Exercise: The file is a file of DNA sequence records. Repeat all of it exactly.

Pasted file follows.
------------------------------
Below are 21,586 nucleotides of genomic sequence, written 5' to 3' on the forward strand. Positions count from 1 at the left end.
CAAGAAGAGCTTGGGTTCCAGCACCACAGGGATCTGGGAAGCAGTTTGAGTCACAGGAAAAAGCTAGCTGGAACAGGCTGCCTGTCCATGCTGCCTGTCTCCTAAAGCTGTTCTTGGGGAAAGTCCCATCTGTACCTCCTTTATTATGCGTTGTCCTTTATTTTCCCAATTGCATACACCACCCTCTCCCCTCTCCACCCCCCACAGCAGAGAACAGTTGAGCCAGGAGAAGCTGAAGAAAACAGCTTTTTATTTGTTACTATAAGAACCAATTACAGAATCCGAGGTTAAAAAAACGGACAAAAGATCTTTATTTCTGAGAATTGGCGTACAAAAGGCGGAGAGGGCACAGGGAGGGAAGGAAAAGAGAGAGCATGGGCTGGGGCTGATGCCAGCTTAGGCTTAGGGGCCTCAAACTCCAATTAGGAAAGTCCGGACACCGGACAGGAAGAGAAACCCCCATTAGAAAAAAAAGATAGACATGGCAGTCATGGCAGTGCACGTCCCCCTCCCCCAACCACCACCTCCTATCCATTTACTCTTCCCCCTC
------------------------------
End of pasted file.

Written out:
Below are 21,586 nucleotides of genomic sequence, written 5' to 3' on the forward strand. Positions count from 1 at the left end.
CAAGAAGAGCTTGGGTTCCAGCACCACAGGGATCTGGGAAGCAGTTTGAGTCACAGGAAAAAGCTAGCTGGAACAGGCTGCCTGTCCATGCTGCCTGTCTCCTAAAGCTGTTCTTGGGGAAAGTCCCATCTGTACCTCCTTTATTATGCGTTGTCCTTTATTTTCCCAATTGCATACACCACCCTCTCCCCTCTCCACCCCCCACAGCAGAGAACAGTTGAGCCAGGAGAAGCTGAAGAAAACAGCTTTTTATTTGTTACTATAAGAACCAATTACAGAATCCGAGGTTAAAAAAACGGACAAAAGATCTTTATTTCTGAGAATTGGCGTACAAAAGGCGGAGAGGGCACAGGGAGGGAAGGAAAAGAGAGAGCATGGGCTGGGGCTGATGCCAGCTTAGGCTTAGGGGCCTCAAACTCCAATTAGGAAAGTCCGGACACCGGACAGGAAGAGAAACCCCCATTAGAAAAAAAAGATAGACATGGCAGTCATGGCAGTGCACGTCCCCCTCCCCCAACCACCACCTCCTATCCATTTACTCTTCCCCCTC